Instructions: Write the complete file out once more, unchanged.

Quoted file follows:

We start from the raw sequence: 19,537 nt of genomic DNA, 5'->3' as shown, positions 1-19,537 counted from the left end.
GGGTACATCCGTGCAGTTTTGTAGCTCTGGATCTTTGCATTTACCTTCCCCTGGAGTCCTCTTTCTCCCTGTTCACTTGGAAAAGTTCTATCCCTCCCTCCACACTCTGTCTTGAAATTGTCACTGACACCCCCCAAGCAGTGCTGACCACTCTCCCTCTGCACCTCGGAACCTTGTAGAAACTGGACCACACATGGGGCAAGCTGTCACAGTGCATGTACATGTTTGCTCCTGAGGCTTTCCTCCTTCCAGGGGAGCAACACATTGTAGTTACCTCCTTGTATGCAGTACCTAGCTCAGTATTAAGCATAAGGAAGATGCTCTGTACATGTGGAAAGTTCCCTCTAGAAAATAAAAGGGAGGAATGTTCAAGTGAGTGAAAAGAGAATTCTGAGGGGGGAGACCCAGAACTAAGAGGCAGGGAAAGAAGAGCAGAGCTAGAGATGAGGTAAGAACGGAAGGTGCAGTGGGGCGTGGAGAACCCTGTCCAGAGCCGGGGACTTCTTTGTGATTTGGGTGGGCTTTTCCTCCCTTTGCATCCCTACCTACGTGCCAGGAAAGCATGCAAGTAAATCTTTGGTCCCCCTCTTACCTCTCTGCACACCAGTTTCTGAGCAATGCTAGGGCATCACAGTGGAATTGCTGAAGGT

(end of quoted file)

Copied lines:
We start from the raw sequence: 19,537 nt of genomic DNA, 5'->3' as shown, positions 1-19,537 counted from the left end.
GGGTACATCCGTGCAGTTTTGTAGCTCTGGATCTTTGCATTTACCTTCCCCTGGAGTCCTCTTTCTCCCTGTTCACTTGGAAAAGTTCTATCCCTCCCTCCACACTCTGTCTTGAAATTGTCACTGACACCCCCCAAGCAGTGCTGACCACTCTCCCTCTGCACCTCGGAACCTTGTAGAAACTGGACCACACATGGGGCAAGCTGTCACAGTGCATGTACATGTTTGCTCCTGAGGCTTTCCTCCTTCCAGGGGAGCAACACATTGTAGTTACCTCCTTGTATGCAGTACCTAGCTCAGTATTAAGCATAAGGAAGATGCTCTGTACATGTGGAAAGTTCCCTCTAGAAAATAAAAGGGAGGAATGTTCAAGTGAGTGAAAAGAGAATTCTGAGGGGGGAGACCCAGAACTAAGAGGCAGGGAAAGAAGAGCAGAGCTAGAGATGAGGTAAGAACGGAAGGTGCAGTGGGGCGTGGAGAACCCTGTCCAGAGCCGGGGACTTCTTTGTGATTTGGGTGGGCTTTTCCTCCCTTTGCATCCCTACCTACGTGCCAGGAAAGCATGCAAGTAAATCTTTGGTCCCCCTCTTACCTCTCTGCACACCAGTTTCTGAGCAATGCTAGGGCATCACAGTGGAATTGCTGAAGGT